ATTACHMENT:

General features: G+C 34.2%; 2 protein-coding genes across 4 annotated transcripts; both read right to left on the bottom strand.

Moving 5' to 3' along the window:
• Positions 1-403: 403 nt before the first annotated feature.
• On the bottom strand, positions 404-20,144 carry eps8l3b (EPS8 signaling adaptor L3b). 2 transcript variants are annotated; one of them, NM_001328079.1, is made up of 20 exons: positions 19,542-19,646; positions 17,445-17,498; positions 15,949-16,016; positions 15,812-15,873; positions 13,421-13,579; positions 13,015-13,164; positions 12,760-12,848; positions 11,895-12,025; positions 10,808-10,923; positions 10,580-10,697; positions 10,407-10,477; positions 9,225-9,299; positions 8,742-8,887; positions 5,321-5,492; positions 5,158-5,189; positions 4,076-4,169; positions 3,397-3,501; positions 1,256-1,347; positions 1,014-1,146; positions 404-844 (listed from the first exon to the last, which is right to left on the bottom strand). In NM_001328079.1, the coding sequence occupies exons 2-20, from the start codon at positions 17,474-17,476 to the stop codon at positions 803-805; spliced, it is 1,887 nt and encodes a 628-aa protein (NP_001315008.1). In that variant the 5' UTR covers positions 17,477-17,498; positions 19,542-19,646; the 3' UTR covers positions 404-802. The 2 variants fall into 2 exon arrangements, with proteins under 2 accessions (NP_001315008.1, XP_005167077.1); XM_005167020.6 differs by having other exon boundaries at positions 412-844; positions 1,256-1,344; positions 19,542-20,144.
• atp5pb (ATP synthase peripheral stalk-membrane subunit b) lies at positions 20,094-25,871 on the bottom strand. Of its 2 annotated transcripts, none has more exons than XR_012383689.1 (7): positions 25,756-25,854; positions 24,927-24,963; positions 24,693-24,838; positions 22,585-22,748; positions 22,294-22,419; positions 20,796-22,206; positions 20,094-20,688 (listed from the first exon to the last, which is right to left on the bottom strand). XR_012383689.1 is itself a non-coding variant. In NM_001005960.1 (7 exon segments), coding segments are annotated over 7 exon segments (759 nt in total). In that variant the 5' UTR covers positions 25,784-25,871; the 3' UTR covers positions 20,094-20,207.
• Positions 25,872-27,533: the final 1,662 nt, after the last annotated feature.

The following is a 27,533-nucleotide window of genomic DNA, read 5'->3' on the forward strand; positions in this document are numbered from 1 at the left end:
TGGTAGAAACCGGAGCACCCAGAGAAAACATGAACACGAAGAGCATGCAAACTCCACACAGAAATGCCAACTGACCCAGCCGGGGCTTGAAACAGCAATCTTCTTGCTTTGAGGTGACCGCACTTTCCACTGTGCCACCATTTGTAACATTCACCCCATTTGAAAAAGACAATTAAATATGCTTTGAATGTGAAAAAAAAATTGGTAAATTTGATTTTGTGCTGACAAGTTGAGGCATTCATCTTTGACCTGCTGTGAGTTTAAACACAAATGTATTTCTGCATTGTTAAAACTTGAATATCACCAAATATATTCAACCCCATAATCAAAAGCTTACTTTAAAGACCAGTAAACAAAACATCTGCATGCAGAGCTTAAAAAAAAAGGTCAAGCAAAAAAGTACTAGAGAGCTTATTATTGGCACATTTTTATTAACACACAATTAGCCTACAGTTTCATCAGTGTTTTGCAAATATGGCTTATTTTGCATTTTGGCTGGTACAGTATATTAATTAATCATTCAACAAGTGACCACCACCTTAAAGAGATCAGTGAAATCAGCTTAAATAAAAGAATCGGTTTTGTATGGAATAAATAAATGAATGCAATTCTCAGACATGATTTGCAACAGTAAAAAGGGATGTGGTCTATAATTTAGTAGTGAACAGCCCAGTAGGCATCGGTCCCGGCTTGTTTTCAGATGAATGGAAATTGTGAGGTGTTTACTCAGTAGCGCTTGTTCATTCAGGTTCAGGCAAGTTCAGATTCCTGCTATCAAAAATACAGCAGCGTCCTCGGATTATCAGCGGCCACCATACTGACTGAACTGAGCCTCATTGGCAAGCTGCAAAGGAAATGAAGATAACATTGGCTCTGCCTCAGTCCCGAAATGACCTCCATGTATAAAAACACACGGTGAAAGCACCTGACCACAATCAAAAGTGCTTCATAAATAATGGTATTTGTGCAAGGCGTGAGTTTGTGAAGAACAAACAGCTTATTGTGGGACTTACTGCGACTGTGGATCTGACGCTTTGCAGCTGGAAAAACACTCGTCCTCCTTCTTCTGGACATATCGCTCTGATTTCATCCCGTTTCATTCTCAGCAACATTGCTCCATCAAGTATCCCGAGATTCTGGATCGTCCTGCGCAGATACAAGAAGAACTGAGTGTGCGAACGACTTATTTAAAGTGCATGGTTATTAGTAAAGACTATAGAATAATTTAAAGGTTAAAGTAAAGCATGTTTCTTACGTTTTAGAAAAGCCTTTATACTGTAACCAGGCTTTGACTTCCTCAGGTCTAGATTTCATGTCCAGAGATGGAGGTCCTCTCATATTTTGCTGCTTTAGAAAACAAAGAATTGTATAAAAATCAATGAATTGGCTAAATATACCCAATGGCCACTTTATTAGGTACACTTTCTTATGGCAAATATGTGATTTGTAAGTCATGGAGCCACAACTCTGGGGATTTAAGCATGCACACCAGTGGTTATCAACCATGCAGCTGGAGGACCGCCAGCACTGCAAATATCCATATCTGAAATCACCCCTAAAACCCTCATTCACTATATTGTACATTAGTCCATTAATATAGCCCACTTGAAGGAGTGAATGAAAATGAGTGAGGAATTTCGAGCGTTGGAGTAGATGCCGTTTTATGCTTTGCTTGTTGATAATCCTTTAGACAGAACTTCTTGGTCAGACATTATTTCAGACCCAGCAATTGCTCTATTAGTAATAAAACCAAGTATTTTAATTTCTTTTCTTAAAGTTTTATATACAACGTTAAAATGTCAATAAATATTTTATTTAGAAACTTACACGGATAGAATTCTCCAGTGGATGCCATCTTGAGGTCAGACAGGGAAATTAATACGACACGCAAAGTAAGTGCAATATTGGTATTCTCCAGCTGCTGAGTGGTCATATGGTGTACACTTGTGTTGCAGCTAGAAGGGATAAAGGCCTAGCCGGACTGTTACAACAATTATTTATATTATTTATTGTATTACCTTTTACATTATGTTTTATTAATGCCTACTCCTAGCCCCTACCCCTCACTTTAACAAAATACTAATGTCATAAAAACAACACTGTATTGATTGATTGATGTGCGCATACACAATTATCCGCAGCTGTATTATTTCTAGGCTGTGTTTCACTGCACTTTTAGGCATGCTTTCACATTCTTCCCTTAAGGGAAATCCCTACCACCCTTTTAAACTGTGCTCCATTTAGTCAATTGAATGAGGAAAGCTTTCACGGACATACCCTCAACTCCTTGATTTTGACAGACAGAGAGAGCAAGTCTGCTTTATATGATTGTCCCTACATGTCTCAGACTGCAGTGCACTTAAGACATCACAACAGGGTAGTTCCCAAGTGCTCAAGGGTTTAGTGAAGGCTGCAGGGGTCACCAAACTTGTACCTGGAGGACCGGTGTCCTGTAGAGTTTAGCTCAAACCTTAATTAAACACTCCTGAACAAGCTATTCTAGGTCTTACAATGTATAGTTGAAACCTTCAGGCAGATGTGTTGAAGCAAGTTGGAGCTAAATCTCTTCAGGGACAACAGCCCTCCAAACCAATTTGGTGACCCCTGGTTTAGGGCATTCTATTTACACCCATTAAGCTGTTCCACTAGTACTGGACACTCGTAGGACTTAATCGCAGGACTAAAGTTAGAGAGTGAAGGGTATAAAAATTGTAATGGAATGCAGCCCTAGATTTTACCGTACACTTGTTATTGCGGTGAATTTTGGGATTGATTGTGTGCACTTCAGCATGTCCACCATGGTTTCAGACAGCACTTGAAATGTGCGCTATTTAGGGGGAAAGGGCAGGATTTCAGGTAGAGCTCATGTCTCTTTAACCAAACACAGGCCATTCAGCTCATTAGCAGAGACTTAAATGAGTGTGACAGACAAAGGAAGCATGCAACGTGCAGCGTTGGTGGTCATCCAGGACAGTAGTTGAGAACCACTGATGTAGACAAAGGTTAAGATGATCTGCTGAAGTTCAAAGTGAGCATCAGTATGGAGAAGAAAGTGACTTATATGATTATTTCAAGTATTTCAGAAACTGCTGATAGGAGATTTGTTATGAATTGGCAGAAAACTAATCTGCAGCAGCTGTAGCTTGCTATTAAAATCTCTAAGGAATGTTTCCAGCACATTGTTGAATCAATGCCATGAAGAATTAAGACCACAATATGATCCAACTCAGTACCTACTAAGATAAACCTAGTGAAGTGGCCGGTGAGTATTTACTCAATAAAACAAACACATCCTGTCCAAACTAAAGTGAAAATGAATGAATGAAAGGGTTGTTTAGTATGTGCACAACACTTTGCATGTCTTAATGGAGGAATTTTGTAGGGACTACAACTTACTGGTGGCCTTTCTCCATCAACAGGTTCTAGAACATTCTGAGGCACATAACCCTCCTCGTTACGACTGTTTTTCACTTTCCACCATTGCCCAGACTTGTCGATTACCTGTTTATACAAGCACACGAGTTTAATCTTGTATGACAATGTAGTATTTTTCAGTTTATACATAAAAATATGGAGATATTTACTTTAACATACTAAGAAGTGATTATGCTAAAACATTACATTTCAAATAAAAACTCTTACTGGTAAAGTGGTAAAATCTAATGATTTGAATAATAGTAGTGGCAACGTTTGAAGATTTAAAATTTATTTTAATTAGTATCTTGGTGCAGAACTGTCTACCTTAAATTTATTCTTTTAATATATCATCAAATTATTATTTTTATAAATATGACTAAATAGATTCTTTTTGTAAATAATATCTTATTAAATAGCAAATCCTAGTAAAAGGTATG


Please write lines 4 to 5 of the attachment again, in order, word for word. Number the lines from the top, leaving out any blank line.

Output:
• On the bottom strand, positions 404-20,144 carry eps8l3b (EPS8 signaling adaptor L3b). 2 transcript variants are annotated; one of them, NM_001328079.1, is made up of 20 exons: positions 19,542-19,646; positions 17,445-17,498; positions 15,949-16,016; positions 15,812-15,873; positions 13,421-13,579; positions 13,015-13,164; positions 12,760-12,848; positions 11,895-12,025; positions 10,808-10,923; positions 10,580-10,697; positions 10,407-10,477; positions 9,225-9,299; positions 8,742-8,887; positions 5,321-5,492; positions 5,158-5,189; positions 4,076-4,169; positions 3,397-3,501; positions 1,256-1,347; positions 1,014-1,146; positions 404-844 (listed from the first exon to the last, which is right to left on the bottom strand). In NM_001328079.1, the coding sequence occupies exons 2-20, from the start codon at positions 17,474-17,476 to the stop codon at positions 803-805; spliced, it is 1,887 nt and encodes a 628-aa protein (NP_001315008.1). In that variant the 5' UTR covers positions 17,477-17,498; positions 19,542-19,646; the 3' UTR covers positions 404-802. The 2 variants fall into 2 exon arrangements, with proteins under 2 accessions (NP_001315008.1, XP_005167077.1); XM_005167020.6 differs by having other exon boundaries at positions 412-844; positions 1,256-1,344; positions 19,542-20,144.
• atp5pb (ATP synthase peripheral stalk-membrane subunit b) lies at positions 20,094-25,871 on the bottom strand. Of its 2 annotated transcripts, none has more exons than XR_012383689.1 (7): positions 25,756-25,854; positions 24,927-24,963; positions 24,693-24,838; positions 22,585-22,748; positions 22,294-22,419; positions 20,796-22,206; positions 20,094-20,688 (listed from the first exon to the last, which is right to left on the bottom strand). XR_012383689.1 is itself a non-coding variant. In NM_001005960.1 (7 exon segments), coding segments are annotated over 7 exon segments (759 nt in total). In that variant the 5' UTR covers positions 25,784-25,871; the 3' UTR covers positions 20,094-20,207.